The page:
The First Department has issued a brief affirmance in In Re Matter of Liquidation of Midland Insurance Company, 2019 NY Slip Op 02961 (App. Div. April 18, 2019), declaring that a trial judge was correct in concluding that asbestos liabilities occurring over the course of successive policies should be allocated on an "all sums" basis consistent with the New York Court of Appeals 2016 ruling in Viking Pump. The court ruled that in this case the excess policies issued by Midland followed form to primary policies issued by American Home that contained non-accumulation clauses. Further, the court ruled that vertical exhaustion should be applied as being consistent with the theory of "all sums" allocation.
OTHER DEVELOPMENTS OF NOTE
* * * Inside the Insurance Industry * * *
Fitch reports in its new "U.S. Property/Casualty Industry Statutory Results and Forecast Performance Improves on 2018 Underwriting Profit" analysis that an increase in premium and lower cat losses have allowed domestic insurers to reduce their combined ratios below 100 for the first time in years.
A group of Hawaiian homeowners have sued Lloyd’s and numerous insurance brokers in the Island State claiming that they were "steered" towards property insurance policies that lacked coverage for damage from recent volcanic eruptions.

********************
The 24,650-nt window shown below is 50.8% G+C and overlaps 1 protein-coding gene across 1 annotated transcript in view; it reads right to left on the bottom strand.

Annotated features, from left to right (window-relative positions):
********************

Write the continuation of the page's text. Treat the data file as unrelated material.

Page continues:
* * * Scout’s Honor * * *
Counsel representing dozens of Boy Scouts who have allegedly been abused over the years released documents last week from the BSA’s so-called confidential "perversion files" that evidence over 12,000 incidents in which young men were molested or sexually accosted by nearly 8000 Scout leaders back to 1944.
* * * Restating the Law * * *
North Dakota has become the latest state to enact legislation declaring that the American Law Institute’s recently enacted Restatement of Law, Liability Insurance is not good legal authority to be cited in the courts of North Dakota. House Bill No. 1142 declares that "A person may not apply, give weight to, or afford recognition to, the American Law Institute's "Restatement of the Law, Liability Insurance" as an authoritative reference regarding interpretation of North Dakota laws, rules, and principles of insurance law." Similar legislation is awaiting final approval in Arkansas and is under active consideration in Indiana and Texas.
* * * Mark Your Calendars * * *
Emerging and Environmental Claims Managers Association Conference
May 1-3, 2019
American College of Coverage Counsel Meetings
Chicago Athletic Club
May 7-9, 2019
DRI Insurance Bad Faith Conference
Westin Washington, D.C.
June 5-7, 2019